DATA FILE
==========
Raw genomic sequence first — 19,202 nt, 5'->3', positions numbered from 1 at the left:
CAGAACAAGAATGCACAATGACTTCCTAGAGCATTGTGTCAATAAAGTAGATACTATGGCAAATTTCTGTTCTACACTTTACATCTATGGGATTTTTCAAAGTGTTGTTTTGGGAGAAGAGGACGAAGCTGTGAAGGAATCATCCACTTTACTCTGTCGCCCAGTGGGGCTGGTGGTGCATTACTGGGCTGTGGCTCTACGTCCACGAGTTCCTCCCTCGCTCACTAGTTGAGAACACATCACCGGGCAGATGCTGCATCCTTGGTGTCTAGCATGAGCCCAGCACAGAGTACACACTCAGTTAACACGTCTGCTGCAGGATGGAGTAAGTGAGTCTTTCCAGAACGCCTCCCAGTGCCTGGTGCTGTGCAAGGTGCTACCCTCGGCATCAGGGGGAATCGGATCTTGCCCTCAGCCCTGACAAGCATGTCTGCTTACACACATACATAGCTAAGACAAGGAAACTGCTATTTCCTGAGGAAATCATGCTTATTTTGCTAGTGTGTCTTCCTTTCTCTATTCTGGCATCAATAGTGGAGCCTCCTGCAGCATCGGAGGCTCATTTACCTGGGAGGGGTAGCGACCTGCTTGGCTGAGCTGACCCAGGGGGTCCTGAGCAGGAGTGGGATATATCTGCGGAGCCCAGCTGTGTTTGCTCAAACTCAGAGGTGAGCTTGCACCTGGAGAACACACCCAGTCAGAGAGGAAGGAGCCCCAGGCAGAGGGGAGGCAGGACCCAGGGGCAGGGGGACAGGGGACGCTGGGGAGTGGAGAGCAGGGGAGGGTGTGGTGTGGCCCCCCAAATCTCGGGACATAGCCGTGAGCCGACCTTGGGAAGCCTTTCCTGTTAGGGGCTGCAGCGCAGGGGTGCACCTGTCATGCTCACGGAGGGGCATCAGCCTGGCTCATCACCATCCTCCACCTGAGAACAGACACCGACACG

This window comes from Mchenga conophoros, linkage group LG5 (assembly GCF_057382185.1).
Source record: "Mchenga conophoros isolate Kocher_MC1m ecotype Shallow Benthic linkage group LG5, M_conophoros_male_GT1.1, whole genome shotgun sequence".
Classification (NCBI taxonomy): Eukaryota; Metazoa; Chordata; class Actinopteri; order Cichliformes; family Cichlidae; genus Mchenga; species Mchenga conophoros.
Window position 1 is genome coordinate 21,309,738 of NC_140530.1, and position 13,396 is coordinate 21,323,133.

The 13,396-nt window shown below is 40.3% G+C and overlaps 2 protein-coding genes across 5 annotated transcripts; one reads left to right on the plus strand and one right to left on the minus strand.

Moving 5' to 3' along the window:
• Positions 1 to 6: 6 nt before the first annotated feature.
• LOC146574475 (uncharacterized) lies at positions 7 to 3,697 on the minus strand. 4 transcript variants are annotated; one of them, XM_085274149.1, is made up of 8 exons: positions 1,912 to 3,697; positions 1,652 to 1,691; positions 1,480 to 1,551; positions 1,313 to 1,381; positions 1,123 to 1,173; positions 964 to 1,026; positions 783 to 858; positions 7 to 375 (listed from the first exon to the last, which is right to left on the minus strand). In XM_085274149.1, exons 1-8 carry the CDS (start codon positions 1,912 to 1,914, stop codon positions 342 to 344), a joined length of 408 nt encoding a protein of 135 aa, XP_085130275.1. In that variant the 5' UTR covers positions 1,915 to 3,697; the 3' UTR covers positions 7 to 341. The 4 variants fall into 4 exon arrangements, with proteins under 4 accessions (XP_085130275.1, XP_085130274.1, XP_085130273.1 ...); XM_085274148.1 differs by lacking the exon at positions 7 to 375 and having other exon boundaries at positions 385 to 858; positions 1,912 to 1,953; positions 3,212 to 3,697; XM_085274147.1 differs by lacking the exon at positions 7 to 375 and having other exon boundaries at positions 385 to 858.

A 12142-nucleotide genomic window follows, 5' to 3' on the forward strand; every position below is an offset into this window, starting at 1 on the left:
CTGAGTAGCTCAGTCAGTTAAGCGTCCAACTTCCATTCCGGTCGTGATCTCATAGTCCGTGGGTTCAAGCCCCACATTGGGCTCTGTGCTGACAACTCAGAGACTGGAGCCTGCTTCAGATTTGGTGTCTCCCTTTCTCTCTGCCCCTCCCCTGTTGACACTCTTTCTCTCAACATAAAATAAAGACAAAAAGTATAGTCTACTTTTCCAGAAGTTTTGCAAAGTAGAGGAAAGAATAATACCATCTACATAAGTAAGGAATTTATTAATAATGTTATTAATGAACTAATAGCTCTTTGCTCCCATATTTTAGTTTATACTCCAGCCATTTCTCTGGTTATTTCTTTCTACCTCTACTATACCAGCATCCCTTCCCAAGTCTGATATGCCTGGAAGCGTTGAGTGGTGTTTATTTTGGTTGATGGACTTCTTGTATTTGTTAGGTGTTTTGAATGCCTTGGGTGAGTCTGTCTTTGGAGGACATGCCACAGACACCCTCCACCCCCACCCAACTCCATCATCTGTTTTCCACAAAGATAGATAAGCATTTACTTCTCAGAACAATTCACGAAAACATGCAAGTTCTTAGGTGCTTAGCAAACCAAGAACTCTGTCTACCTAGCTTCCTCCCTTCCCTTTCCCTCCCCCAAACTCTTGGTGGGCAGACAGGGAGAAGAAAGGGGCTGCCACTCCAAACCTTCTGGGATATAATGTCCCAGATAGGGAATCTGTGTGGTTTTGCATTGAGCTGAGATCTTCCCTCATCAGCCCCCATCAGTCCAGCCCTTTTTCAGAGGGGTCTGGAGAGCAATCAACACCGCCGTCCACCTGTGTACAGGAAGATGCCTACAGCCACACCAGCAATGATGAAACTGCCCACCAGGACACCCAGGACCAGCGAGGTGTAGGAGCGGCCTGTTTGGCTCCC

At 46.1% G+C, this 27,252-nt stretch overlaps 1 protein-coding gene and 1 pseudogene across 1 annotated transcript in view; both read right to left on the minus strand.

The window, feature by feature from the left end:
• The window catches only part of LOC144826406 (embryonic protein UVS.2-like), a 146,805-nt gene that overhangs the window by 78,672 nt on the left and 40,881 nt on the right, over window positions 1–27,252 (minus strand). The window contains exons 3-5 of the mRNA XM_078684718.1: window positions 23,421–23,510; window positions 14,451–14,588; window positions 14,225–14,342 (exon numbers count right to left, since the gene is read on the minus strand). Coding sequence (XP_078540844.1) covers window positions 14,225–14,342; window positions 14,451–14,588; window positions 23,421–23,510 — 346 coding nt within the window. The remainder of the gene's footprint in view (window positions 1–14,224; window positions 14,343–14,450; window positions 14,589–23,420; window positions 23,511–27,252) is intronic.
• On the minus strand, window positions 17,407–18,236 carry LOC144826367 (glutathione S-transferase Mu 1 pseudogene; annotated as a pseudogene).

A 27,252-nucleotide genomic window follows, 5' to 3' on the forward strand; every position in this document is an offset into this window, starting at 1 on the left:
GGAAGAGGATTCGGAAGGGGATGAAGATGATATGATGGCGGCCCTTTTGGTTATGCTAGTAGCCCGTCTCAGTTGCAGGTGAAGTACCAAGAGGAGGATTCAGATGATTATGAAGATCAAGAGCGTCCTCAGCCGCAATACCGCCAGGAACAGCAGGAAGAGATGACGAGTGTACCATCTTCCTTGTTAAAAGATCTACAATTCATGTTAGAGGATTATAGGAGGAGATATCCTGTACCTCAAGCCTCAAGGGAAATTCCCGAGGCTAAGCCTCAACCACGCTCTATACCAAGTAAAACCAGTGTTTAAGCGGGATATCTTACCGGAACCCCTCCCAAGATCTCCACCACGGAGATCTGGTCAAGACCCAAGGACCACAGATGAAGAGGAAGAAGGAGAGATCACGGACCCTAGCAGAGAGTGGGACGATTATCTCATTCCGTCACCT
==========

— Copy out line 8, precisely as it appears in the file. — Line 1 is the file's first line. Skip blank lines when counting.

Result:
Moving 5' to 3' along the window: